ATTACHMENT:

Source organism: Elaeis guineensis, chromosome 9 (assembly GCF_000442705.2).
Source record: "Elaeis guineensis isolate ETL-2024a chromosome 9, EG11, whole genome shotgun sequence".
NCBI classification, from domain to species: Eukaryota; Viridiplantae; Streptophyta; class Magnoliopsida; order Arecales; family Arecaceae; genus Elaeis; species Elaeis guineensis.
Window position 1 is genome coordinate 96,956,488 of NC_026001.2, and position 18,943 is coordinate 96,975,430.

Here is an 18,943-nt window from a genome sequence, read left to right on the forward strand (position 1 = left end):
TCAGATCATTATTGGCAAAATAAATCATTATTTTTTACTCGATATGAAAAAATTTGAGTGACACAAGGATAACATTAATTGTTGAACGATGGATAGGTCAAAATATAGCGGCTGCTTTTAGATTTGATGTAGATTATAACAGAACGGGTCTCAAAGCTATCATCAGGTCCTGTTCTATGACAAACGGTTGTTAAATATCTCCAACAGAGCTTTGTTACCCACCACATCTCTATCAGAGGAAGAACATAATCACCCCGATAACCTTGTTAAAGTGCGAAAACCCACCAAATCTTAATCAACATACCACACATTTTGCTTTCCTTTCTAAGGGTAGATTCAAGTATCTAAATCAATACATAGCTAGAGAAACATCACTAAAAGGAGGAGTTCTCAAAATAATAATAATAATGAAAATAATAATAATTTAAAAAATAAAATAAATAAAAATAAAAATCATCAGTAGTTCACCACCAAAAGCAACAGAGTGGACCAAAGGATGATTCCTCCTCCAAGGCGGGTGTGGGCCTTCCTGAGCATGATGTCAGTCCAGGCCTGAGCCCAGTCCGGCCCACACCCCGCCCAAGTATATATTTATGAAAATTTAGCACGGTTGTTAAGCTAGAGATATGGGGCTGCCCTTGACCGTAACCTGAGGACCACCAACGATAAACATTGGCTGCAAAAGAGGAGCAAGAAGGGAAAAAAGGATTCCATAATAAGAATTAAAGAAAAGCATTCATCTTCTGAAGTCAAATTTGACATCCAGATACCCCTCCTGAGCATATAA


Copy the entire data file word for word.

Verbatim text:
Source organism: Elaeis guineensis, chromosome 9 (assembly GCF_000442705.2).
Source record: "Elaeis guineensis isolate ETL-2024a chromosome 9, EG11, whole genome shotgun sequence".
NCBI classification, from domain to species: Eukaryota; Viridiplantae; Streptophyta; class Magnoliopsida; order Arecales; family Arecaceae; genus Elaeis; species Elaeis guineensis.
Window position 1 is genome coordinate 96,956,488 of NC_026001.2, and position 18,943 is coordinate 96,975,430.

Here is an 18,943-nt window from a genome sequence, read left to right on the forward strand (position 1 = left end):
TCAGATCATTATTGGCAAAATAAATCATTATTTTTTACTCGATATGAAAAAATTTGAGTGACACAAGGATAACATTAATTGTTGAACGATGGATAGGTCAAAATATAGCGGCTGCTTTTAGATTTGATGTAGATTATAACAGAACGGGTCTCAAAGCTATCATCAGGTCCTGTTCTATGACAAACGGTTGTTAAATATCTCCAACAGAGCTTTGTTACCCACCACATCTCTATCAGAGGAAGAACATAATCACCCCGATAACCTTGTTAAAGTGCGAAAACCCACCAAATCTTAATCAACATACCACACATTTTGCTTTCCTTTCTAAGGGTAGATTCAAGTATCTAAATCAATACATAGCTAGAGAAACATCACTAAAAGGAGGAGTTCTCAAAATAATAATAATAATGAAAATAATAATAATTTAAAAAATAAAATAAATAAAAATAAAAATCATCAGTAGTTCACCACCAAAAGCAACAGAGTGGACCAAAGGATGATTCCTCCTCCAAGGCGGGTGTGGGCCTTCCTGAGCATGATGTCAGTCCAGGCCTGAGCCCAGTCCGGCCCACACCCCGCCCAAGTATATATTTATGAAAATTTAGCACGGTTGTTAAGCTAGAGATATGGGGCTGCCCTTGACCGTAACCTGAGGACCACCAACGATAAACATTGGCTGCAAAAGAGGAGCAAGAAGGGAAAAAAGGATTCCATAATAAGAATTAAAGAAAAGCATTCATCTTCTGAAGTCAAATTTGACATCCAGATACCCCTCCTGAGCATATAA